This is Cindy and Clint Bentley’s third season as Workampers. It isn’t quite what they thought retirement would look like.  They live within their 240-square-foot RV for five or six months out of the year at a campground outside of Flagstaff,  Ariz., Al Jazeera America reported They manage two camp sites – the work involves greeting campers, cleaning the grounds and bathrooms – and for Clint, hauling water to camp sites and pumping waste from the bathrooms.  “That’s not the fun part of the job,” said Cindy.

Clint is 67, Cindy is 53. Both said this isn’t what they thought retirement would look like. “This is not anything that we obviously planned for — we just had never even thought about it,” said Clint Bentley.  “We thought the business was going to keep going and didn’t think we were going to be retired at this stage,” said Cindy Bentley.

The Bentleys had a construction business in Las Vegas. After the crash in 2008, business dried up. They held on for another three years, which they say in retrospect, was a mistake. “In doing so, we consumed the money we had set aside for retirement and finally, there was no more left,” said Clint. Now they survive on social security and the money they make as Workampers.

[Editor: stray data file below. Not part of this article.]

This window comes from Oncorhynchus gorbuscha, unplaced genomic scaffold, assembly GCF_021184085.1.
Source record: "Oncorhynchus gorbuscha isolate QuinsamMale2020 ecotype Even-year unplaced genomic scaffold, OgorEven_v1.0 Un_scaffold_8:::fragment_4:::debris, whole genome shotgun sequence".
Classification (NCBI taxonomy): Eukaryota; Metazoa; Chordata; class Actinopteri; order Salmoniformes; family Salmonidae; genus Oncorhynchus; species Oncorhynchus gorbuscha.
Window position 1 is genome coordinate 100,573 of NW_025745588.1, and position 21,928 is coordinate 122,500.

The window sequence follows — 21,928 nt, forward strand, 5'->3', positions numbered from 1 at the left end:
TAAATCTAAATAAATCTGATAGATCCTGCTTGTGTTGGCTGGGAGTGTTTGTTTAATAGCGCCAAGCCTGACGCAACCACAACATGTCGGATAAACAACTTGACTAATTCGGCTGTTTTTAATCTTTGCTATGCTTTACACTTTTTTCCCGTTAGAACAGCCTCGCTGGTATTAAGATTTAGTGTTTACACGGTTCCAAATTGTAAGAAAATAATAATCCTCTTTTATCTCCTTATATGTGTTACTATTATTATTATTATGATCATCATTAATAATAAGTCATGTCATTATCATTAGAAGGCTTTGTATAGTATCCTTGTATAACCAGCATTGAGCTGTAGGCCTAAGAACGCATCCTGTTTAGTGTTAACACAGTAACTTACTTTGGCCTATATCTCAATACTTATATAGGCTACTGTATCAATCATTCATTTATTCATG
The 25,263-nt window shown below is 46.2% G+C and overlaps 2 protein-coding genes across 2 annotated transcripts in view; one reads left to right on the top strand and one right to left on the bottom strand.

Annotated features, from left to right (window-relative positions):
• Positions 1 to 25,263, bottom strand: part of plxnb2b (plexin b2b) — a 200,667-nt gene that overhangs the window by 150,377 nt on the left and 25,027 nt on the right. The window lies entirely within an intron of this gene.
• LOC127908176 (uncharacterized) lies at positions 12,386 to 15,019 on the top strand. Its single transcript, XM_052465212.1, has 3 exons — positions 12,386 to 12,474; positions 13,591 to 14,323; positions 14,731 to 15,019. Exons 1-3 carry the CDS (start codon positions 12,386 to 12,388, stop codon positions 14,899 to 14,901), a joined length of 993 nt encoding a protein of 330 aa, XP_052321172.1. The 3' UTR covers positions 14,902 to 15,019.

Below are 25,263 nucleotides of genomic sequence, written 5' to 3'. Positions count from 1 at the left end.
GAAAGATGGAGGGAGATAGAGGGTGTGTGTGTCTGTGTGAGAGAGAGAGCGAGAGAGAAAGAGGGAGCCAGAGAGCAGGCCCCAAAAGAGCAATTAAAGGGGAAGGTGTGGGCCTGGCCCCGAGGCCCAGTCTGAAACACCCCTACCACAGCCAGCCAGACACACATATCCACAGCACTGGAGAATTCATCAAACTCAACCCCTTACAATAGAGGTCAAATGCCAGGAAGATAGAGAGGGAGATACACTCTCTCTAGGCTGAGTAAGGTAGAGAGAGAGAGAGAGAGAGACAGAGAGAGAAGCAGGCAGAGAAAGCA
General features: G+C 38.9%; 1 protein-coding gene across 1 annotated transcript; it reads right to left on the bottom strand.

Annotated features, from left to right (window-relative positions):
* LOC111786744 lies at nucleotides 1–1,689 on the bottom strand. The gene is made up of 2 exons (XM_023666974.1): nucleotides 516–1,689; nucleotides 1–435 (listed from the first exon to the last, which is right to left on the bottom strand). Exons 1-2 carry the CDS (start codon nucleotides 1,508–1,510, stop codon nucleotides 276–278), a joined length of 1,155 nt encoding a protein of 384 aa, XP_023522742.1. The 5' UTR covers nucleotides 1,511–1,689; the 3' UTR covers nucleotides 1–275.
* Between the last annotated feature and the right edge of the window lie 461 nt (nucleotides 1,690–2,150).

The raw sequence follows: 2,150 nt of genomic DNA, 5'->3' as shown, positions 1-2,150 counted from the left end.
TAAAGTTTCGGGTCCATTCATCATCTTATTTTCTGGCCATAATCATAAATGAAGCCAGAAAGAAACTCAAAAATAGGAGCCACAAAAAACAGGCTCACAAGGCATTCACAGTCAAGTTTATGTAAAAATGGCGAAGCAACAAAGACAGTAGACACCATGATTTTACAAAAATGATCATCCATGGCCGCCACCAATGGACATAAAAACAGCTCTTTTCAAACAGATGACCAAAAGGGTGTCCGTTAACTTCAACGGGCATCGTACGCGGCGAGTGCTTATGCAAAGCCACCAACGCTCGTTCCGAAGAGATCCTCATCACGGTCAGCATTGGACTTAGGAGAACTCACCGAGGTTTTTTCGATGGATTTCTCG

They are part of a national circuit of Workampers that extends coast to coast and up through Canada. It’s a unique labor market: retirees answer ads that hundreds of employers post on websites like Workamper News and Workers on Wheels. Traveling by RV, they do a range of work: Picking raspberries, selling Christmas trees, working at Amazon and UPS during the holiday rush, and welcoming tourists at attractions like Dollywood.  For Workampers like Cindy and Clint, the pay isn’t much, but there are perks.

“You get minimum wage plus … you get electricity, you get water, you get utilities,” said Warren Meyer, president of Recreation Resource Management. He manages 110 campsites in parks across the country and employs more than 300 Workampers.

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